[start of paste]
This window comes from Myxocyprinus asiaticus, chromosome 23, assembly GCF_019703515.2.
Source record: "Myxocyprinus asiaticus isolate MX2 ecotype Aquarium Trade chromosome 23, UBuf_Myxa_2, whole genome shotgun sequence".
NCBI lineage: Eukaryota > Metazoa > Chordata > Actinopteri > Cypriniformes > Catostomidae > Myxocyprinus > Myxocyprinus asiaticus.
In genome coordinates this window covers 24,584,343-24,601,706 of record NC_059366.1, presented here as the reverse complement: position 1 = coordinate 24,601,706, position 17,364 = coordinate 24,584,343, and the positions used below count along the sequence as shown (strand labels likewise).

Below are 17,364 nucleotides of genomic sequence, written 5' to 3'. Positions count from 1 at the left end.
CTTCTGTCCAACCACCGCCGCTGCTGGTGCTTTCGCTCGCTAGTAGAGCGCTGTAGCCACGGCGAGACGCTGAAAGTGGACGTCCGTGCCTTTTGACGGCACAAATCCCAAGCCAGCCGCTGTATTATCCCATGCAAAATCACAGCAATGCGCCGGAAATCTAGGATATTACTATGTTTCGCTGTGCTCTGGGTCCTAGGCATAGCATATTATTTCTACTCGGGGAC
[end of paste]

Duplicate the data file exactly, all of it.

This window comes from Myxocyprinus asiaticus, chromosome 23, assembly GCF_019703515.2.
Source record: "Myxocyprinus asiaticus isolate MX2 ecotype Aquarium Trade chromosome 23, UBuf_Myxa_2, whole genome shotgun sequence".
NCBI lineage: Eukaryota > Metazoa > Chordata > Actinopteri > Cypriniformes > Catostomidae > Myxocyprinus > Myxocyprinus asiaticus.
In genome coordinates this window covers 24,584,343-24,601,706 of record NC_059366.1, presented here as the reverse complement: position 1 = coordinate 24,601,706, position 17,364 = coordinate 24,584,343, and the positions used below count along the sequence as shown (strand labels likewise).

Below are 17,364 nucleotides of genomic sequence, written 5' to 3'. Positions count from 1 at the left end.
CTTCTGTCCAACCACCGCCGCTGCTGGTGCTTTCGCTCGCTAGTAGAGCGCTGTAGCCACGGCGAGACGCTGAAAGTGGACGTCCGTGCCTTTTGACGGCACAAATCCCAAGCCAGCCGCTGTATTATCCCATGCAAAATCACAGCAATGCGCCGGAAATCTAGGATATTACTATGTTTCGCTGTGCTCTGGGTCCTAGGCATAGCATATTATTTCTACTCGGGGAC